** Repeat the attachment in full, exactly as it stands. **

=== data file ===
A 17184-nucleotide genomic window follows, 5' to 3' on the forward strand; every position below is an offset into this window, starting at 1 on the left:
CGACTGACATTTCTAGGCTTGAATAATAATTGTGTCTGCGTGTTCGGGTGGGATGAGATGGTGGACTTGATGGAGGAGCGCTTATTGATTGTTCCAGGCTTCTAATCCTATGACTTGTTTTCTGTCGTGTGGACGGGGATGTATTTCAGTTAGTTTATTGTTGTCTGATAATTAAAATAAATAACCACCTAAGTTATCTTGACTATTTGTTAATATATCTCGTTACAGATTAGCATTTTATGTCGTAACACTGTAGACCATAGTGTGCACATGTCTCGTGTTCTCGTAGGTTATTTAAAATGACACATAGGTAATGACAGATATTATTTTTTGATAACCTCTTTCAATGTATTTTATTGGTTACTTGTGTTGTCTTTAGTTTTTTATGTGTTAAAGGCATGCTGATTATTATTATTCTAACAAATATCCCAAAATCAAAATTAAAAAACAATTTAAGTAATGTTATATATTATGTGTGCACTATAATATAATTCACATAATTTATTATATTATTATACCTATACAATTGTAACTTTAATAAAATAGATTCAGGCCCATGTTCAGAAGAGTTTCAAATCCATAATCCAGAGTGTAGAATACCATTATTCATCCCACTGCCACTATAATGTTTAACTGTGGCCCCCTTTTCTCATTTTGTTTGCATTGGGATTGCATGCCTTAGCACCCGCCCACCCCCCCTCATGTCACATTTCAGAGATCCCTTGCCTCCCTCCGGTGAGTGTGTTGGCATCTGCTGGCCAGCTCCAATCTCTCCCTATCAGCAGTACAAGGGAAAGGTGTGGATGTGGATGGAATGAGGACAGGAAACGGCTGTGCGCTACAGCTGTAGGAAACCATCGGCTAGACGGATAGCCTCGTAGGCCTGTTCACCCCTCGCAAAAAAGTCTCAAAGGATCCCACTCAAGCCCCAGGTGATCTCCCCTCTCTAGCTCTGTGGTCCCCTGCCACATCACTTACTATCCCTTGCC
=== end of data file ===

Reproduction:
A 17184-nucleotide genomic window follows, 5' to 3' on the forward strand; every position below is an offset into this window, starting at 1 on the left:
CGACTGACATTTCTAGGCTTGAATAATAATTGTGTCTGCGTGTTCGGGTGGGATGAGATGGTGGACTTGATGGAGGAGCGCTTATTGATTGTTCCAGGCTTCTAATCCTATGACTTGTTTTCTGTCGTGTGGACGGGGATGTATTTCAGTTAGTTTATTGTTGTCTGATAATTAAAATAAATAACCACCTAAGTTATCTTGACTATTTGTTAATATATCTCGTTACAGATTAGCATTTTATGTCGTAACACTGTAGACCATAGTGTGCACATGTCTCGTGTTCTCGTAGGTTATTTAAAATGACACATAGGTAATGACAGATATTATTTTTTGATAACCTCTTTCAATGTATTTTATTGGTTACTTGTGTTGTCTTTAGTTTTTTATGTGTTAAAGGCATGCTGATTATTATTATTCTAACAAATATCCCAAAATCAAAATTAAAAAACAATTTAAGTAATGTTATATATTATGTGTGCACTATAATATAATTCACATAATTTATTATATTATTATACCTATACAATTGTAACTTTAATAAAATAGATTCAGGCCCATGTTCAGAAGAGTTTCAAATCCATAATCCAGAGTGTAGAATACCATTATTCATCCCACTGCCACTATAATGTTTAACTGTGGCCCCCTTTTCTCATTTTGTTTGCATTGGGATTGCATGCCTTAGCACCCGCCCACCCCCCCTCATGTCACATTTCAGAGATCCCTTGCCTCCCTCCGGTGAGTGTGTTGGCATCTGCTGGCCAGCTCCAATCTCTCCCTATCAGCAGTACAAGGGAAAGGTGTGGATGTGGATGGAATGAGGACAGGAAACGGCTGTGCGCTACAGCTGTAGGAAACCATCGGCTAGACGGATAGCCTCGTAGGCCTGTTCACCCCTCGCAAAAAAGTCTCAAAGGATCCCACTCAAGCCCCAGGTGATCTCCCCTCTCTAGCTCTGTGGTCCCCTGCCACATCACTTACTATCCCTTGCC